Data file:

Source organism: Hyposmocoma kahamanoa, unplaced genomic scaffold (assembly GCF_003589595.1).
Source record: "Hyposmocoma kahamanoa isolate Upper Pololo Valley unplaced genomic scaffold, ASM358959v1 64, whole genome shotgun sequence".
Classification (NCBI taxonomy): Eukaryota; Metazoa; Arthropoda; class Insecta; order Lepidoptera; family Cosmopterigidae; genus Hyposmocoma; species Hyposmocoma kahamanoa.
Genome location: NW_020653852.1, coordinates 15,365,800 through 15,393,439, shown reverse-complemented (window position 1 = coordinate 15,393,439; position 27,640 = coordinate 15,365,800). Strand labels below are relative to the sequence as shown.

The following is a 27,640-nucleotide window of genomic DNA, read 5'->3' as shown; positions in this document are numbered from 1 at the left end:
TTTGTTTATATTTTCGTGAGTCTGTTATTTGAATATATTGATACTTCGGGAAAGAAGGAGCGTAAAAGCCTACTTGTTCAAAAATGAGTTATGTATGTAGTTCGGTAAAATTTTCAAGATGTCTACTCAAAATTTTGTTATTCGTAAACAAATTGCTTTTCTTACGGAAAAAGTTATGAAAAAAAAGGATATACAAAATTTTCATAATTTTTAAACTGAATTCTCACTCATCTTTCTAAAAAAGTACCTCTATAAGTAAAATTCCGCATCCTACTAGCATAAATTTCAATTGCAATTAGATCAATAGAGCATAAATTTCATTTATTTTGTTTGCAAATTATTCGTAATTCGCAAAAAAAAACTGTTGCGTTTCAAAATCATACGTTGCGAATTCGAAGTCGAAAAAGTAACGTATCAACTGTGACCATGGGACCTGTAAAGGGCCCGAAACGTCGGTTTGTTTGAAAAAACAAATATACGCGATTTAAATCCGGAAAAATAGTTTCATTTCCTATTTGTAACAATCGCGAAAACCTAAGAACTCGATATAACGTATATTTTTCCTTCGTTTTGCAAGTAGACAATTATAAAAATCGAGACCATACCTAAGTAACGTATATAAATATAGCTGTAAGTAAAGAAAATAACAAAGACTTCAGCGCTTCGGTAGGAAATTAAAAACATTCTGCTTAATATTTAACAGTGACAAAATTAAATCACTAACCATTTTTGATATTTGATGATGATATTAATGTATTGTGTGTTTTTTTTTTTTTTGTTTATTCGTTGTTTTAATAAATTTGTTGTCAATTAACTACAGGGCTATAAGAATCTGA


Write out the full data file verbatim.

Source organism: Hyposmocoma kahamanoa, unplaced genomic scaffold (assembly GCF_003589595.1).
Source record: "Hyposmocoma kahamanoa isolate Upper Pololo Valley unplaced genomic scaffold, ASM358959v1 64, whole genome shotgun sequence".
Classification (NCBI taxonomy): Eukaryota; Metazoa; Arthropoda; class Insecta; order Lepidoptera; family Cosmopterigidae; genus Hyposmocoma; species Hyposmocoma kahamanoa.
Genome location: NW_020653852.1, coordinates 15,365,800 through 15,393,439, shown reverse-complemented (window position 1 = coordinate 15,393,439; position 27,640 = coordinate 15,365,800). Strand labels below are relative to the sequence as shown.

The following is a 27,640-nucleotide window of genomic DNA, read 5'->3' as shown; positions in this document are numbered from 1 at the left end:
TTTGTTTATATTTTCGTGAGTCTGTTATTTGAATATATTGATACTTCGGGAAAGAAGGAGCGTAAAAGCCTACTTGTTCAAAAATGAGTTATGTATGTAGTTCGGTAAAATTTTCAAGATGTCTACTCAAAATTTTGTTATTCGTAAACAAATTGCTTTTCTTACGGAAAAAGTTATGAAAAAAAAGGATATACAAAATTTTCATAATTTTTAAACTGAATTCTCACTCATCTTTCTAAAAAAGTACCTCTATAAGTAAAATTCCGCATCCTACTAGCATAAATTTCAATTGCAATTAGATCAATAGAGCATAAATTTCATTTATTTTGTTTGCAAATTATTCGTAATTCGCAAAAAAAAACTGTTGCGTTTCAAAATCATACGTTGCGAATTCGAAGTCGAAAAAGTAACGTATCAACTGTGACCATGGGACCTGTAAAGGGCCCGAAACGTCGGTTTGTTTGAAAAAACAAATATACGCGATTTAAATCCGGAAAAATAGTTTCATTTCCTATTTGTAACAATCGCGAAAACCTAAGAACTCGATATAACGTATATTTTTCCTTCGTTTTGCAAGTAGACAATTATAAAAATCGAGACCATACCTAAGTAACGTATATAAATATAGCTGTAAGTAAAGAAAATAACAAAGACTTCAGCGCTTCGGTAGGAAATTAAAAACATTCTGCTTAATATTTAACAGTGACAAAATTAAATCACTAACCATTTTTGATATTTGATGATGATATTAATGTATTGTGTGTTTTTTTTTTTTTTGTTTATTCGTTGTTTTAATAAATTTGTTGTCAATTAACTACAGGGCTATAAGAATCTGA